Management And Accounting Web

Hammer, M. 2001. The superefficient company. Harvard Business Review (September): 82-91.

Summary by Terry Kuhn
Master of Accountancy Program
University of South Florida, Summer 2003

Process Design Main Page | Strategy Related Main Page

Many companies strive to reorganize, revamp and streamline the internal processes within their companies in order to become efficient - to reduce costs, reduce waste, remove repetitive activities, and to improve the quality of their products and services. The question is, is that enough? The purpose of this article is to identify opportunities for companies to go beyond that level of efficiency - to take the next step of becoming “Superefficient.”

The Goal

To become superefficient, companies should identify opportunities to share with each other in various processes that will give each company the best results. “Because cross-company processes are not coordinated, a vast number of activities are often duplicated” (p.84). An example provided in the article identifies a procurement process in which the same functions of a purchasing agent on the order side are duplicated on the supplier end by an order entry clerk. Because of the technology available, companies should be working together to streamline cross-company processes.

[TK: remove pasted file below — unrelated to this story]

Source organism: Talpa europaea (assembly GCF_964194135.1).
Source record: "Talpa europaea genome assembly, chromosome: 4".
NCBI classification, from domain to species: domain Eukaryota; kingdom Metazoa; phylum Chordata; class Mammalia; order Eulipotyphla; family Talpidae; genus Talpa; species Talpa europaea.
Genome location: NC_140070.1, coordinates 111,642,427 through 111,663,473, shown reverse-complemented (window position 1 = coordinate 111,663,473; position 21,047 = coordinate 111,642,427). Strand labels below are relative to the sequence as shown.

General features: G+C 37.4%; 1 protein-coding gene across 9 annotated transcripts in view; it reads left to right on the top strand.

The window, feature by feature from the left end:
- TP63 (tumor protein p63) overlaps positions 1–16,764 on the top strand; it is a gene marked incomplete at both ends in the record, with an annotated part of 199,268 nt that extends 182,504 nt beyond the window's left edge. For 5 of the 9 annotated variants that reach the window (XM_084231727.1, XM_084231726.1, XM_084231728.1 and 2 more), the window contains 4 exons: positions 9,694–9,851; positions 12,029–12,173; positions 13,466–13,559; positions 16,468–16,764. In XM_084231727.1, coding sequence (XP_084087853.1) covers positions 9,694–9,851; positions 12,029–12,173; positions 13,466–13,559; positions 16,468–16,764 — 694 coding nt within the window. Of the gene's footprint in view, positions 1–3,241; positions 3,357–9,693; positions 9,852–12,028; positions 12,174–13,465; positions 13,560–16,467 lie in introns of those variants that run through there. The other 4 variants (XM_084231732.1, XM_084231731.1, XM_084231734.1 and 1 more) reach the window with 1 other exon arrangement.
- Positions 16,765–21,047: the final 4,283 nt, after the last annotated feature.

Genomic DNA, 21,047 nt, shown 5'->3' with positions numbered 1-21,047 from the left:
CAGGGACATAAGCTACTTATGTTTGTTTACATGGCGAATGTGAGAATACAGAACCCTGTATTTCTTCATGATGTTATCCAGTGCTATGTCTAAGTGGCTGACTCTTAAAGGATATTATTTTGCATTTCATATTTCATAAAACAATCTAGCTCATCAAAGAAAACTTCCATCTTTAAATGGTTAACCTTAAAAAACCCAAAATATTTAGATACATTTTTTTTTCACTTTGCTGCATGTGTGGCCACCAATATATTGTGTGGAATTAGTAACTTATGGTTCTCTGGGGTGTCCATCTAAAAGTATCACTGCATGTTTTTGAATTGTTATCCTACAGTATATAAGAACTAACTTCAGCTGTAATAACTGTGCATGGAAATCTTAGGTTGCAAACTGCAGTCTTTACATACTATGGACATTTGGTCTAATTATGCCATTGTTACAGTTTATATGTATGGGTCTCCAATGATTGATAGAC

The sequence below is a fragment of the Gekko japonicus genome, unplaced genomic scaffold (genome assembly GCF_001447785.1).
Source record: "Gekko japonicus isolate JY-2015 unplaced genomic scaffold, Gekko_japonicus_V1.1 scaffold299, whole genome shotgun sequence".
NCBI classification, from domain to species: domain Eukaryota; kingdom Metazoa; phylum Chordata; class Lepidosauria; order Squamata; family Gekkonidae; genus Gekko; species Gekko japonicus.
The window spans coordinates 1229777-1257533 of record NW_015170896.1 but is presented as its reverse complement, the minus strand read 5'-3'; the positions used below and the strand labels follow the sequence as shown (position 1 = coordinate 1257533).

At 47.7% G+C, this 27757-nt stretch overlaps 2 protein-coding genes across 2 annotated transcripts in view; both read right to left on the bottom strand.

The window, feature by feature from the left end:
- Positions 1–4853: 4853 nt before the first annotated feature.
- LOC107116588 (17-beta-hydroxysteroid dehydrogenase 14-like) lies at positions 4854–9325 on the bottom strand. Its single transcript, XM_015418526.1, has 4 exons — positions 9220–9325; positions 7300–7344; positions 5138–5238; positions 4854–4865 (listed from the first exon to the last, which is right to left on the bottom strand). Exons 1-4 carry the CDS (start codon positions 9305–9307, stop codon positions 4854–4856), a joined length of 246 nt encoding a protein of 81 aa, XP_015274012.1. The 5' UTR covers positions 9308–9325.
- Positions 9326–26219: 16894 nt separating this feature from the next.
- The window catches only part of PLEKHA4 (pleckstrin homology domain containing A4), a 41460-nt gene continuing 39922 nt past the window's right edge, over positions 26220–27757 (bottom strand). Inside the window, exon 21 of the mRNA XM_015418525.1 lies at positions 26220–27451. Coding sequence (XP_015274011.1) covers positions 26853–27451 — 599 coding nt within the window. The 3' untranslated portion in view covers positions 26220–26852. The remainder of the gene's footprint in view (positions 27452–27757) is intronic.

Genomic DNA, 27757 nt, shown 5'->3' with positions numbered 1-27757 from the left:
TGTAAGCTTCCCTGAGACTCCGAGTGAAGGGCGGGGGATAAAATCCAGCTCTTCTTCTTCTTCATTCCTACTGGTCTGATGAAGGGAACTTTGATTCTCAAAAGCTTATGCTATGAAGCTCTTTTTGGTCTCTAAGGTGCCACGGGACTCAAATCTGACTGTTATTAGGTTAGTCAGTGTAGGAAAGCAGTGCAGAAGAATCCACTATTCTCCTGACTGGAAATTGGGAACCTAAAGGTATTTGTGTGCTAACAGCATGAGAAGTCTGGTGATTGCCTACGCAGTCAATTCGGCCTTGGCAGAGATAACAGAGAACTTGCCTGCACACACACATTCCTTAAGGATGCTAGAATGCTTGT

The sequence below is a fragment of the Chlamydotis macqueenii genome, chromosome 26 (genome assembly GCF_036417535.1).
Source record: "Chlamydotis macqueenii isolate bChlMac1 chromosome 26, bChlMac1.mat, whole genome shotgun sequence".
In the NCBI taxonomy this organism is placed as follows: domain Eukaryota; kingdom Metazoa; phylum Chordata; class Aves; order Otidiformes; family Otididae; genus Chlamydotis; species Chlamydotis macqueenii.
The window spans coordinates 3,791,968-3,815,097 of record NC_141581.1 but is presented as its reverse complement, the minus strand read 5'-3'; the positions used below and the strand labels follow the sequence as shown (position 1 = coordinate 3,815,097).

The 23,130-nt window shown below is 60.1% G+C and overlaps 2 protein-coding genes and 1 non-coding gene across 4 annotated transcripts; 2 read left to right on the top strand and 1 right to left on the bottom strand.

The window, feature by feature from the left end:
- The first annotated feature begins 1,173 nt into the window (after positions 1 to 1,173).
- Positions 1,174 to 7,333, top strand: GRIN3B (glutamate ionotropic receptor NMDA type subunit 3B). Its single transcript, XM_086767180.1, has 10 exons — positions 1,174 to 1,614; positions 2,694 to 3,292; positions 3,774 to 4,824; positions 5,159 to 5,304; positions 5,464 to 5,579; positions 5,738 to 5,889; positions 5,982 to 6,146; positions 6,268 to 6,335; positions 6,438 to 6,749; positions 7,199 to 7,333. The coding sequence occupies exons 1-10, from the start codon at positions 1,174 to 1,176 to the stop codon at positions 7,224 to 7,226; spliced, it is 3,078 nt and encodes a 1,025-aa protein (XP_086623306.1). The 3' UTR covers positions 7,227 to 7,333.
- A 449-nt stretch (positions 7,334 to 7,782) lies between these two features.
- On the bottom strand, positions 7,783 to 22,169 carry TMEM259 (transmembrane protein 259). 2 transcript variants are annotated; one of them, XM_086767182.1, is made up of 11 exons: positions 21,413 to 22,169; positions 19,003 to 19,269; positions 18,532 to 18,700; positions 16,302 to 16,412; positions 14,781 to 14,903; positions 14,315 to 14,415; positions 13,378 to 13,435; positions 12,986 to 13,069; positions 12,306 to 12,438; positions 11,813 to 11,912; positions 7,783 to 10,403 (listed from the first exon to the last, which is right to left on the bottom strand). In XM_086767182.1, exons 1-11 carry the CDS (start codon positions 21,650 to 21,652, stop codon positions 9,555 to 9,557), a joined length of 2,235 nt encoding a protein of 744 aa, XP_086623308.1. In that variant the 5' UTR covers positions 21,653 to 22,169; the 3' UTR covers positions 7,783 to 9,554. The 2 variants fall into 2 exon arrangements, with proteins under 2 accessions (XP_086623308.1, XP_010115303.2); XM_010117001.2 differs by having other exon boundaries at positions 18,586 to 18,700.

Tearing Down the Walls

An example illustrated by the author cites how three different companies, each with its own unique strength combined their talents and streamlined the processes of their procurement and order-fulfillment process into a single managed process. While it may appear to be just a simple matter of connecting companies through the power of the internet, the larger idea is that companies are changing the way they think and the way they work.